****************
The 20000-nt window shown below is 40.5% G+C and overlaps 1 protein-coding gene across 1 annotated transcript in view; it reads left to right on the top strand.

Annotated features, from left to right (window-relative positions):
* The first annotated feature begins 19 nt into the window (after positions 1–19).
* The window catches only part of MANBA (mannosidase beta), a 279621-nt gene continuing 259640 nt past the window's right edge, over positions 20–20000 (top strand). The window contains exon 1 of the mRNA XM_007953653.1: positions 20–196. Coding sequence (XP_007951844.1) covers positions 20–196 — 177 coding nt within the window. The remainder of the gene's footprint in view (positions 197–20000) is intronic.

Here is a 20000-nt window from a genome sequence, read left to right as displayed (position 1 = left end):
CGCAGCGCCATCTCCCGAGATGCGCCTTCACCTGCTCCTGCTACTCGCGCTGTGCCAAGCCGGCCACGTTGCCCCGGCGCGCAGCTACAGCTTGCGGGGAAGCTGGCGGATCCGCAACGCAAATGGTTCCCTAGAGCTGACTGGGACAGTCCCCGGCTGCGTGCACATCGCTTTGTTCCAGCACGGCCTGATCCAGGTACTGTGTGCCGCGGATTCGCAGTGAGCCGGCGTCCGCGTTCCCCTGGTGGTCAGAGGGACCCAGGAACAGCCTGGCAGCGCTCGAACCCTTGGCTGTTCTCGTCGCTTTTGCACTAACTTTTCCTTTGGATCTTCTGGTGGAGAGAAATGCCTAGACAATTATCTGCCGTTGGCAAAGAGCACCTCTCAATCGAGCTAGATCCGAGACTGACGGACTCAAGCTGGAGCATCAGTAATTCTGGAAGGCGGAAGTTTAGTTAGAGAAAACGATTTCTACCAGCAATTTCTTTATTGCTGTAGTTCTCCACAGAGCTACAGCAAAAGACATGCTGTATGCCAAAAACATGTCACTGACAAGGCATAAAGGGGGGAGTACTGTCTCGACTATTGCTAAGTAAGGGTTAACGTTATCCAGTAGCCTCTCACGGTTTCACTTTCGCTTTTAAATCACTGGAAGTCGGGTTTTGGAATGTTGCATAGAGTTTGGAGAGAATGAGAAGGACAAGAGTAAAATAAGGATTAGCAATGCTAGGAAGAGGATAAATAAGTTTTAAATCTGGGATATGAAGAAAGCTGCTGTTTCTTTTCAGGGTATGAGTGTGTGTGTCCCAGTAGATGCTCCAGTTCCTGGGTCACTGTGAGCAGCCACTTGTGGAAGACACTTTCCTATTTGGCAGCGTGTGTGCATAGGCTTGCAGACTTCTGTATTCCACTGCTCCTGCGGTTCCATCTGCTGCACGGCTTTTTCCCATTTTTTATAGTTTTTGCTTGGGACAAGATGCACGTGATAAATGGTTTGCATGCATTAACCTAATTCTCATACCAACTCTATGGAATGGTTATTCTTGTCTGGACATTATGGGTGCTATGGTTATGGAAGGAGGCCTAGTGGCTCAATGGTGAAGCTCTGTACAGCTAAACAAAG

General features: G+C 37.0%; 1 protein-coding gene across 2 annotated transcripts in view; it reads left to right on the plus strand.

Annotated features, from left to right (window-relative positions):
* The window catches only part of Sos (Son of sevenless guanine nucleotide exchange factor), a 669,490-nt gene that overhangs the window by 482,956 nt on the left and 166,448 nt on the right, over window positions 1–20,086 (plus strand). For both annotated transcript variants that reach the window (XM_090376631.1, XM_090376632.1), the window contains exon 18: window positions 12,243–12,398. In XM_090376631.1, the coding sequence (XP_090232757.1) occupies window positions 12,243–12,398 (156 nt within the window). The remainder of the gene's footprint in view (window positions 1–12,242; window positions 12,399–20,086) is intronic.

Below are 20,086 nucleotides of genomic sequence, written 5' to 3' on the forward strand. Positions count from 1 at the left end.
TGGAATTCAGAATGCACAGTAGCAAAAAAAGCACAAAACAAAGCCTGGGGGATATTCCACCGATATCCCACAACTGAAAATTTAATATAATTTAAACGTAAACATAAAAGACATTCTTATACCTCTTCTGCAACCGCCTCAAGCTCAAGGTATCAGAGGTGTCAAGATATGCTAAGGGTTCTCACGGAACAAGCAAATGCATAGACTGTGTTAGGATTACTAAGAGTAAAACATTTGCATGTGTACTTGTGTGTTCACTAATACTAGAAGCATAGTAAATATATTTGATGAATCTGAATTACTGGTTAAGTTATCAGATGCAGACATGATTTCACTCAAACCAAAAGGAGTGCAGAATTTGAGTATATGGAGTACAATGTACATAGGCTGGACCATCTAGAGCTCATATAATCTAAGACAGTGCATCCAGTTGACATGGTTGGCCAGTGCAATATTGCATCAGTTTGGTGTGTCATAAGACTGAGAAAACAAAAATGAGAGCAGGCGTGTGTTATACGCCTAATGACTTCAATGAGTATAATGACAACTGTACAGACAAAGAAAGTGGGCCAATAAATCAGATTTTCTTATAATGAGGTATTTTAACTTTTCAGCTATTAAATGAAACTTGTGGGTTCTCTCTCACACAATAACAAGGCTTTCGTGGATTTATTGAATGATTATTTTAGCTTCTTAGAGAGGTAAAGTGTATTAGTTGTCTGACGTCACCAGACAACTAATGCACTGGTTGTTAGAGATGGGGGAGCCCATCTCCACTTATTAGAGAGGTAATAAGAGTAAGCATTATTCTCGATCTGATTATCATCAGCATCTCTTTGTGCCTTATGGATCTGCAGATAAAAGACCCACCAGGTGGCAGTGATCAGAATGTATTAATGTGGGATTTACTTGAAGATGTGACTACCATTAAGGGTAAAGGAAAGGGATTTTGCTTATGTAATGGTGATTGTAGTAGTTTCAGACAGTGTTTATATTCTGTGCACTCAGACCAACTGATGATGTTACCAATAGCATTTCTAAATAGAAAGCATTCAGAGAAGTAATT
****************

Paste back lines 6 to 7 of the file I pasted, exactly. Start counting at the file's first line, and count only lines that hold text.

CGCAGCGCCATCTCCCGAGATGCGCCTTCACCTGCTCCTGCTACTCGCGCTGTGCCAAGCCGGCCACGTTGCCCCGGCGCGCAGCTACAGCTTGCGGGGAAGCTGGCGGATCCGCAACGCAAATGGTTCCCTAGAGCTGACTGGGACAGTCCCCGGCTGCGTGCACATCGCTTTGTTCCAGCACGGCCTGATCCAGGTACTGTGTGCCGCGGATTCGCAGTGAGCCGGCGTCCGCGTTCCCCTGGTGGTCAGAGGGACCCAGGAACAGCCTGGCAGCGCTCGAACCCTTGGCTGTTCTCGTCGCTTTTGCACTAACTTTTCCTTTGGATCTTCTGGTGGAGAGAAATGCCTAGACAATTATCTGCCGTTGGCAAAGAGCACCTCTCAATCGAGCTAGATCCGAGACTGACGGACTCAAGCTGGAGCATCAGTAATTCTGGAAGGCGGAAGTTTAGTTAGAGAAAACGATTTCTACCAGCAATTTCTTTATTGCTGTAGTTCTCCACAGAGCTACAGCAAAAGACATGCTGTATGCCAAAAACATGTCACTGACAAGGCATAAAGGGGGGAGTACTGTCTCGACTATTGCTAAGTAAGGGTTAACGTTATCCAGTAGCCTCTCACGGTTTCACTTTCGCTTTTAAATCACTGGAAGTCGGGTTTTGGAATGTTGCATAGAGTTTGGAGAGAATGAGAAGGACAAGAGTAAAATAAGGATTAGCAATGCTAGGAAGAGGATAAATAAGTTTTAAATCTGGGATATGAAGAAAGCTGCTGTTTCTTTTCAGGGTATGAGTGTGTGTGTCCCAGTAGATGCTCCAGTTCCTGGGTCACTGTGAGCAGCCACTTGTGGAAGACACTTTCCTATTTGGCAGCGTGTGTGCATAGGCTTGCAGACTTCTGTATTCCACTGCTCCTGCGGTTCCATCTGCTGCACGGCTTTTTCCCATTTTTTATAGTTTTTGCTTGGGACAAGATGCACGTGATAAATGGTTTGCATGCATTAACCTAATTCTCATACCAACTCTATGGAATGGTTATTCTTGTCTGGACATTATGGGTGCTATGGTTATGGAAGGAGGCCTAGTGGCTCAATGGTGAAGCTCTGTACAGCTAAACAAAG

General features: G+C 37.0%; 1 protein-coding gene across 2 annotated transcripts in view; it reads left to right on the plus strand.